What exactly is a 12-step program?  It is the people, principles, prayers, and lifestyle practices of recovery from addiction that was started by Alcoholics Anonymous back in the 1930’s.  To work a program successfully, you need all four—the people, principles, prayers, and practices.  You can’t just read and learn at home, just go to meetings and call your sponsor, just ask God to take away the desire to act out, or just change your ways with willpower or healthy thinking.  To recover you need to do it all.

12-step programs are being used by many to recover from addictions to substances like alcohol, drugs, cigarettes, and addictions to behaviors like gambling, internet pornography, overworking and overeating.

You start new recovery behaviors in order to change the thoughts, feelings and situations that used to trigger relapse.  To insure change, much repetition is built into “the program.”  Certain things are repeated verbatim at each meeting, like reading the 12 steps of recommended problem-solving tools.  What are the 12 steps?  Here’s the gist of them in six pieces:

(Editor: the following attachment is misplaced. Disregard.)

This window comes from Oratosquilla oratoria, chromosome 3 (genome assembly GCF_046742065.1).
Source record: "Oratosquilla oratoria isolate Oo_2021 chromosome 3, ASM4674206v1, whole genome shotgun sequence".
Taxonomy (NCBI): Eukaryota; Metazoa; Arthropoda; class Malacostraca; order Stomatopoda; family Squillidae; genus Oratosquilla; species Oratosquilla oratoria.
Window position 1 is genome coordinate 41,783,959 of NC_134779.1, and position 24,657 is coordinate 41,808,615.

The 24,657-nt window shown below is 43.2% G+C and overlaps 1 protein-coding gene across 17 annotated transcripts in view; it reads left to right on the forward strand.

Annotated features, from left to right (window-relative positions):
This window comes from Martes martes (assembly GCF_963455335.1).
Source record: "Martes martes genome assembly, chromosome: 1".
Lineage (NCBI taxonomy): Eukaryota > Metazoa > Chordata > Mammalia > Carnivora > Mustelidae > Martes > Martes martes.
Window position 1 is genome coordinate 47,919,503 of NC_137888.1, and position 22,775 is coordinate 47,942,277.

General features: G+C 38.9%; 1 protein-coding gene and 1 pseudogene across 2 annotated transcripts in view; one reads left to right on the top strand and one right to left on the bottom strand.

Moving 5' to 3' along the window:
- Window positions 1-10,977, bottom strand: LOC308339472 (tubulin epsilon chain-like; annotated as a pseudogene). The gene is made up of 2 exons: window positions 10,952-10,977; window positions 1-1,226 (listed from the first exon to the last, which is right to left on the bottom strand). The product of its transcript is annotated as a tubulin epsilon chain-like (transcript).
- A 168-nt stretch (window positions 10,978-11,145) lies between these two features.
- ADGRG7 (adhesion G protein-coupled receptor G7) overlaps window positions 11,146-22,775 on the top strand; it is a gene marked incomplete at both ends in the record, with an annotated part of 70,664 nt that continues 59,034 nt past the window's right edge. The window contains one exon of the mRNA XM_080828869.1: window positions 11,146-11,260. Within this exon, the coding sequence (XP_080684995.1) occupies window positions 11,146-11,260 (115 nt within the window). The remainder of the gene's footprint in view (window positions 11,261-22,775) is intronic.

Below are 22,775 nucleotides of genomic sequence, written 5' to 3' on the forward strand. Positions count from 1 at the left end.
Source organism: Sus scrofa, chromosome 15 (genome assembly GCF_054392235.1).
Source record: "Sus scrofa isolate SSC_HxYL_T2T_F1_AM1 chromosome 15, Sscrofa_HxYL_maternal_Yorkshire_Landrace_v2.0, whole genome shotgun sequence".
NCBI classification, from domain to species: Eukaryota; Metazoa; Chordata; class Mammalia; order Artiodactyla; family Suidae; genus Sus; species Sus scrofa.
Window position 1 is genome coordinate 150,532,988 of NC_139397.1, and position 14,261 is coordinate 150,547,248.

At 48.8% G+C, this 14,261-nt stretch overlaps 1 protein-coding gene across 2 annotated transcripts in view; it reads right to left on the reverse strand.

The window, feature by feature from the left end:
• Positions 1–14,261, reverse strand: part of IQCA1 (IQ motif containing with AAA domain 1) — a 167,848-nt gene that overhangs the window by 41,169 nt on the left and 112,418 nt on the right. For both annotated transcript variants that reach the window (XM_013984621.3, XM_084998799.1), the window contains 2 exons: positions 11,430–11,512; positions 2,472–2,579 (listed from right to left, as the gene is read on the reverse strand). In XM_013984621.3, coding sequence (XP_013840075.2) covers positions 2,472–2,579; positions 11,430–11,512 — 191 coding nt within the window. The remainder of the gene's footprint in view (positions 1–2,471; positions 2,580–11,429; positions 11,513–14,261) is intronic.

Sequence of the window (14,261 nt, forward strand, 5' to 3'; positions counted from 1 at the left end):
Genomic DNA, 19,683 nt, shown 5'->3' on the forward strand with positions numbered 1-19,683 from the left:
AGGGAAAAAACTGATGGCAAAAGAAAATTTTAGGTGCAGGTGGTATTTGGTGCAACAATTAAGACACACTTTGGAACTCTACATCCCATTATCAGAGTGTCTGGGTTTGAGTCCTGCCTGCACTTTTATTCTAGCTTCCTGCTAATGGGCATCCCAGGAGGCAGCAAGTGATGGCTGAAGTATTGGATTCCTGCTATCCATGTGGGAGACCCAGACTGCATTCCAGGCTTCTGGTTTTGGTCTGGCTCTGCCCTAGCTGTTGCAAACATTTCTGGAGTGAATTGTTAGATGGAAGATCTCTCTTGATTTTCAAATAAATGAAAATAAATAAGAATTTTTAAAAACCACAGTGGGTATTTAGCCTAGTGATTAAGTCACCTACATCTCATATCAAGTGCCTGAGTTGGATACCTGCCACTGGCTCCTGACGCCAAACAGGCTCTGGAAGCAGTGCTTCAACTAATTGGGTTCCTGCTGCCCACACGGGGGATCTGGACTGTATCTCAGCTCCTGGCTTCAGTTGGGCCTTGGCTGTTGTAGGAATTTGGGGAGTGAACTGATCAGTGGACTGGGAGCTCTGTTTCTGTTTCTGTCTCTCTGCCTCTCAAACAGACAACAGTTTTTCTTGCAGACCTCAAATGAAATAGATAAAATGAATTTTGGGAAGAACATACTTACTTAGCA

1. Admit you’re powerless over your addiction, and that your life is unmanageable by you alone. Admit you will always need help from “a higher power.”
  2. Entrust your will and your life to the care (not control) of God “as you understand him.  If you’ve been burned by organized religion, you can make your higher power to be the spirit of the program, the wisdom of the Big Book (AA’s collection of stories and advice for staying sober), or whatever works for you until your understanding of God grows.
  3. Examine your past behavior and motivations.  Take inventory of your moral strengths and weaknesses.  Look at your problems and ask, “What was my part of this?  How do I clean up my side of the street?”  Confess what you’ve done and why to God, another person, and yourself.  You make no external excuses, taking responsibility by owning these choices and habits as expressions of your newly named character traits.